Crespo, with one propeller feathered and no compass, maintained radio contact as Happy Valley tried to guide him home. Crespo was also in contact with a C-54 pilot who attempted to persuade him to land at Grand Cayman Island. But Crespo did not change course. He radioed a final message to Happy Valley: "Trying to trade air speed for altitude for bailout, only ten minutes fuel left, no ground in sight." He was never seen again.

Eleven B-26s had flown from Happy Valley on this Monday, April 17. They were never told why their mission had been changed at the last moment from an air strike against Castro's bases to air support over the beaches. They obeyed their orders. Eight men died. Six planes were lost. Five planes returned to Happy Valley. Their valiant efforts at such a high cost had not really been very effective over the beaches. "The Monday air cover;" as one CIA official later conceded, "was murderous."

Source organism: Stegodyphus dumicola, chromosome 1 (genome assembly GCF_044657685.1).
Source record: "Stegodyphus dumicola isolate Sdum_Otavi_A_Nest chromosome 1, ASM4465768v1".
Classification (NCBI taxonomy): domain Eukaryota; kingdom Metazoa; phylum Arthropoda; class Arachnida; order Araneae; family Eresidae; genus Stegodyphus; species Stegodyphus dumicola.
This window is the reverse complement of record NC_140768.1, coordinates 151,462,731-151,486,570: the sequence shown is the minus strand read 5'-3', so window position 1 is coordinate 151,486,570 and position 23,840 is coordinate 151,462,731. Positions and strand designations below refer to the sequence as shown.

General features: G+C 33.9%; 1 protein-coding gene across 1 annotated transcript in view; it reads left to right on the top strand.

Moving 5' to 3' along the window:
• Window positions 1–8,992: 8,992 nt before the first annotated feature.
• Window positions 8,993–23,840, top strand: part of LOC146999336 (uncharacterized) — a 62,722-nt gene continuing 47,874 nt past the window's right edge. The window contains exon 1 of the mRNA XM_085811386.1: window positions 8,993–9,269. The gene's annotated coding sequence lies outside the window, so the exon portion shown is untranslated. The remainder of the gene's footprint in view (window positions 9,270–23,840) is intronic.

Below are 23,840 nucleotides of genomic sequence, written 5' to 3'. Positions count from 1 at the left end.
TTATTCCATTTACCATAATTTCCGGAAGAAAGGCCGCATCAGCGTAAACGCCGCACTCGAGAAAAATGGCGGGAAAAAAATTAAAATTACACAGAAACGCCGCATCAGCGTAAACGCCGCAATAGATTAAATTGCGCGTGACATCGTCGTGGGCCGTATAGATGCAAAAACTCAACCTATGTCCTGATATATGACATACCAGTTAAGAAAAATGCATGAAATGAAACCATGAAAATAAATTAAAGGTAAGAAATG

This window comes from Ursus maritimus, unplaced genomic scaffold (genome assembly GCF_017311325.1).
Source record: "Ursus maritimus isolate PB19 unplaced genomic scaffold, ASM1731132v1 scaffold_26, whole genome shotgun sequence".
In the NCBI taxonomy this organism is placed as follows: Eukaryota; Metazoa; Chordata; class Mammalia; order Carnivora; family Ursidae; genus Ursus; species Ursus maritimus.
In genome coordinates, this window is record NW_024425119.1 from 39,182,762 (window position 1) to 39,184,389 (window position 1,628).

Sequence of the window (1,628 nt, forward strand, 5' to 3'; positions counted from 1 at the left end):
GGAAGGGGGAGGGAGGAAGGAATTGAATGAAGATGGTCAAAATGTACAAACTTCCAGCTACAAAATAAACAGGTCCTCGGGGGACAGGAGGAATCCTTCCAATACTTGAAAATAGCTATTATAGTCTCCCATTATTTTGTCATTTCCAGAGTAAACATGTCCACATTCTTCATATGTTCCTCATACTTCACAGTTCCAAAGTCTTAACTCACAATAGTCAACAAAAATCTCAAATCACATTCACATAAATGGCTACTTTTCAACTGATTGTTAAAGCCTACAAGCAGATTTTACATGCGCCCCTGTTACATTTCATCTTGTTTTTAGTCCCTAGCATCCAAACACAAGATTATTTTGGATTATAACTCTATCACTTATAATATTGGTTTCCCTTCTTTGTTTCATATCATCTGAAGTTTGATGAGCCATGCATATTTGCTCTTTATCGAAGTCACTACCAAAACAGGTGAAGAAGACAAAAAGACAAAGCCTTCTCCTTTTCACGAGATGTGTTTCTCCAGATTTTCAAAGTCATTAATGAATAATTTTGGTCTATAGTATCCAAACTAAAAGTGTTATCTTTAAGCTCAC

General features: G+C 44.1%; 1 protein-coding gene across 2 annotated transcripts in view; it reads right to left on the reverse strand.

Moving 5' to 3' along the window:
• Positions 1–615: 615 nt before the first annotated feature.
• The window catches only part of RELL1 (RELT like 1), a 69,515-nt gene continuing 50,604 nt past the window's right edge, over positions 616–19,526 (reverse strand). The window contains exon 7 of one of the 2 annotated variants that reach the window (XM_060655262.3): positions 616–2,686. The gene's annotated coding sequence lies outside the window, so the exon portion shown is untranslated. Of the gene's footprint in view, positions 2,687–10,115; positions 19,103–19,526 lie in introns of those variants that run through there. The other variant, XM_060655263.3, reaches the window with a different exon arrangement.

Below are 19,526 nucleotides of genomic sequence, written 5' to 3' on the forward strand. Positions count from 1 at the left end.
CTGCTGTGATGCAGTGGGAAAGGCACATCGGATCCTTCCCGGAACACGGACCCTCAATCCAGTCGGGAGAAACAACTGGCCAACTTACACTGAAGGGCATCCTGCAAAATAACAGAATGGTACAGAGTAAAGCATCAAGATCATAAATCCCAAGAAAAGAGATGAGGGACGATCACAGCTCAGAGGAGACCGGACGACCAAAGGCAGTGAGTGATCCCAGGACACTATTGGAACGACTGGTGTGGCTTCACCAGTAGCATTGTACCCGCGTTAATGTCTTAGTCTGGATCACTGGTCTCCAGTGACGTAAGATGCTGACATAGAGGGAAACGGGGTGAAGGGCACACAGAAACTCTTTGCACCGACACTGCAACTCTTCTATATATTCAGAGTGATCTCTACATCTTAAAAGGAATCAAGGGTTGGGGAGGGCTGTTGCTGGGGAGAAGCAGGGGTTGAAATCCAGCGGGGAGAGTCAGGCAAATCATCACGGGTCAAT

With the Houston out of action, the men of the second battalion were critically short of the ammunition and supplies the ship carried. In the Zapata swamps Mario Abril, with no food and little ammunition, skirmished with the enemy on Monday afternoon.

"There were only a few militiamen. I got my first one in there. He was in a tree. They were only ten or fifteen guys, but they were giving us a hard time because they didn't shoot all the time. They just shoot and keep quiet, shoot and keep quiet. And so this guy in a tree, I shot him down, he kept hanging from there. He was tied up to it and swinging. He just kept swinging."

In the United Nations in New York, Raul Roa was furious. He accused the United States of financing and backing the invasion. Grim-faced and chain-smoking, he charged that the CIA had poured $500,000 a month into the invasion preparations. He said a principal base was the Opa- locka airport. And he said the chief CIA agent in Miami was "Bender." On Monday afternoon, for the second time in forty-eight hours, Adlai Stevenson rose and denied the Cuban's allegations.